The Commonwealth of Massachusetts
Executive Office of Energy and Environmental Affairs
April 2020

Findings of Fact

  • As identified and described by the IPCC, global warming and its associated climate change remain a grave threat to the health, economy, citizens, and natural resources of the Commonwealth
  • The Commonwealth and its people are already experiencing damaging and life-threatening impacts caused by climate change
  • Sea level rise and increased storm-severity and frequency particularly threaten the Commonwealth’s more than 3 million coastal residents with loss of life and potentially hundreds of billions of dollars of economic damage by 2100 if climate change is not mitigated
  • Inland flooding associated with unmitigated climate change threatens the health and welfare of citizens across the entire Commonwealth, with property damage estimates exceeding $60 billion.
  • Unless mitigated on the pace, scale and scope identified by the IPCC, climate change is likely to exceed the capacity of natural, managed and human systems globally and in the Commonwealth to adapt to it
  • In order to avoid significantly damaging and potentially irreversible climate change, global atmospheric CO2 concentrations should be stabilized at levels consistent with no more than a 1.5°C rise in global mean temperature above pre-industrial levels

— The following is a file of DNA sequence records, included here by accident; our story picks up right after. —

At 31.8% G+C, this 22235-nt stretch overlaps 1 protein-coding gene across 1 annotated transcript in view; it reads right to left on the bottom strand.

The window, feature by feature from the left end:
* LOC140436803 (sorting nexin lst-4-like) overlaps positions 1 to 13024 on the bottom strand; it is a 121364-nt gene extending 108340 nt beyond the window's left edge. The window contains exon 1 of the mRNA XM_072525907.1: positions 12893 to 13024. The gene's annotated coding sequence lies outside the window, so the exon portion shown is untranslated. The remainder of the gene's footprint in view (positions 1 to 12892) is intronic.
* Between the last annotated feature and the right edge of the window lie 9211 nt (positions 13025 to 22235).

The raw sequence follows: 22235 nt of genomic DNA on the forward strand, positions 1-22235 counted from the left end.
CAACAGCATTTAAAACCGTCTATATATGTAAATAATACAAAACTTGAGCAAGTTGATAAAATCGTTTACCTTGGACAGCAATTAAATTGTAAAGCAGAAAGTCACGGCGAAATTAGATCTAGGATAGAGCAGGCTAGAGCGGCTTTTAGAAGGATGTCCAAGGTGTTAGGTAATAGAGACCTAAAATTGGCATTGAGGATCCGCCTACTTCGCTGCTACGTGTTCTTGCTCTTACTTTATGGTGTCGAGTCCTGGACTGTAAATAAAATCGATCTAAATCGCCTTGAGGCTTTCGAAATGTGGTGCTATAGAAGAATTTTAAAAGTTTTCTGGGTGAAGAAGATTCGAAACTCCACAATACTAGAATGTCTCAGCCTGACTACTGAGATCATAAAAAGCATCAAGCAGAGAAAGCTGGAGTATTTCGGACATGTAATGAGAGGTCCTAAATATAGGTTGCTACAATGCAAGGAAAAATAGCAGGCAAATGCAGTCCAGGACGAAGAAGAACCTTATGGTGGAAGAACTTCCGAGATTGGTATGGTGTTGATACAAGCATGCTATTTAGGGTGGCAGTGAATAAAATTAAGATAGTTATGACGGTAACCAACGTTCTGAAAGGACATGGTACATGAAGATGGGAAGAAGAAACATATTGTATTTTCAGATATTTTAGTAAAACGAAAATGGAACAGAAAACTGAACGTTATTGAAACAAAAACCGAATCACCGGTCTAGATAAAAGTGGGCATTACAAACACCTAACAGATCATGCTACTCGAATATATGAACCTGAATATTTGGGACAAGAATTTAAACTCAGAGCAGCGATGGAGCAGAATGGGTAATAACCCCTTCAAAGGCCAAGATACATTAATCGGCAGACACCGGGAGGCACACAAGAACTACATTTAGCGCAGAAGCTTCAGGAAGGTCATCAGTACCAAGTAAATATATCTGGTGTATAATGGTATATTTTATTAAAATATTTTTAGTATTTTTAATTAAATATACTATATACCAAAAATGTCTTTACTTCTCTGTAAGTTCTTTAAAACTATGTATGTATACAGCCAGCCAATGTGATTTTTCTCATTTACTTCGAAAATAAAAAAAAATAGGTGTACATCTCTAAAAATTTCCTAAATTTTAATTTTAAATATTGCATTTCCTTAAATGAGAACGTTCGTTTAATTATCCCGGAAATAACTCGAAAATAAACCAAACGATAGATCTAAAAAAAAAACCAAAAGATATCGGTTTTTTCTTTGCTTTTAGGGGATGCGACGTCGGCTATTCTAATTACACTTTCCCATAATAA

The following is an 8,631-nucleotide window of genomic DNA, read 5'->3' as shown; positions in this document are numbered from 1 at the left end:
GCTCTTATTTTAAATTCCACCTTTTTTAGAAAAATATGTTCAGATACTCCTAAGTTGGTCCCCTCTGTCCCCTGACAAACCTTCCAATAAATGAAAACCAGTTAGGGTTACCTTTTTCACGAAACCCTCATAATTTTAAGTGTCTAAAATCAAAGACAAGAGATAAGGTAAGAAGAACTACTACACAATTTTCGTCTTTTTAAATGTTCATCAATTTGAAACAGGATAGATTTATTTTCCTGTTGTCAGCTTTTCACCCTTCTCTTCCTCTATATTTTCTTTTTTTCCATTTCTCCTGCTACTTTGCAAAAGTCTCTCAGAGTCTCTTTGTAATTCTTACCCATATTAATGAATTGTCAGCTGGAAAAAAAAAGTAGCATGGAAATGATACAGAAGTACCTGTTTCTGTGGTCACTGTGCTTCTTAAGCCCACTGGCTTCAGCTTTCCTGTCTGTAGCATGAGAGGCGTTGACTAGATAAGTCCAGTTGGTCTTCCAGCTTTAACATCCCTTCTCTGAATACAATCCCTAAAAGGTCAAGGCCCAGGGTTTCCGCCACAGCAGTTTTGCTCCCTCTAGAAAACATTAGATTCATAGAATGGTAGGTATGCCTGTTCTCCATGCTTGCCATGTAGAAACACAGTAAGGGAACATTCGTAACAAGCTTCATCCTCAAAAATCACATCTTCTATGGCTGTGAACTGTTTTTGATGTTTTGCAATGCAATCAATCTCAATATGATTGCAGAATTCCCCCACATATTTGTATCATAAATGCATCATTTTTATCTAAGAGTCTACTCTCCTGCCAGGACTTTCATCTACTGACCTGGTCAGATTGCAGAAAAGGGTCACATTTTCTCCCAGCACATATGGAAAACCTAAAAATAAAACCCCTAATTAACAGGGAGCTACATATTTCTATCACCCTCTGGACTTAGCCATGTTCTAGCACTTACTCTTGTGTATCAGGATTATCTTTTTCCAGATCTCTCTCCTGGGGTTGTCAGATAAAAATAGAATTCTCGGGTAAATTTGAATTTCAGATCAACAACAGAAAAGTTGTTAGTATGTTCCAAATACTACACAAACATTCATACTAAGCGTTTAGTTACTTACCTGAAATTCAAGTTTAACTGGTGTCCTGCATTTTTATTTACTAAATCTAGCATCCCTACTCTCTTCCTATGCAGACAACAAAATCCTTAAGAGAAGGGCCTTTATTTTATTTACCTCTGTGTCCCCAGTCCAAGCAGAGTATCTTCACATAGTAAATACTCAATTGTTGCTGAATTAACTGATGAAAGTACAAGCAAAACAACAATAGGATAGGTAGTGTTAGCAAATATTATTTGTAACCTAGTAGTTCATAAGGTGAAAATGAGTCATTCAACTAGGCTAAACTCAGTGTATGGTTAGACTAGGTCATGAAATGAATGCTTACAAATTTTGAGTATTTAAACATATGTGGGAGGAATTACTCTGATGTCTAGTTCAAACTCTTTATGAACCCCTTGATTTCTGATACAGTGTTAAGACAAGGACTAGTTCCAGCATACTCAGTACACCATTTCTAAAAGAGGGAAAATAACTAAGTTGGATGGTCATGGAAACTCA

• To ensure no more than a1.5°C rise in global mean temperature above pre-industrial levels, global GHG emissions should be reduced to at least net zero in 2050
  • Although it will require the rapid decarbonization of the Commonwealth’s energy system, multiple technically viable pathways exist that are capable of economically and equitably delivering net zero statewide GHG emissions in 2050.
  • A statewide emissions level of at least 85% below the 1990 level and complementary negative emissions level by or attributable to the Commonwealth are technically feasible using existing technologies including the protection and enhancement of natural sequestration resources in the Commonwealth and regionally
  • As it has to date, emissions reduction activity on the pace and scale recommended by the IPCC is likely to continue to present the Commonwealth with increased opportunities to realize cost savings and increased energy independence, and to promote growth in clean energy jobs in Massachusetts

Determination of 2050 Limit

Based on the findings above, I hereby determine that net zero emissions by 2050, as defined above, is a reasonable and appropriate 2050 statewide emissions limit necessary to adequately protect the health, economy, people and natural resources of the Commonwealth and maintain Massachusetts critically important role as a national and international leader in the global effort to reduce the greenhouse gas emissions that cause climate change in a manner consistent withthe goals of the GWSA.

 Kathleen Theoharides
The Commonwealth of Massachusetts
Executive Office of Energy and Environmental Affairs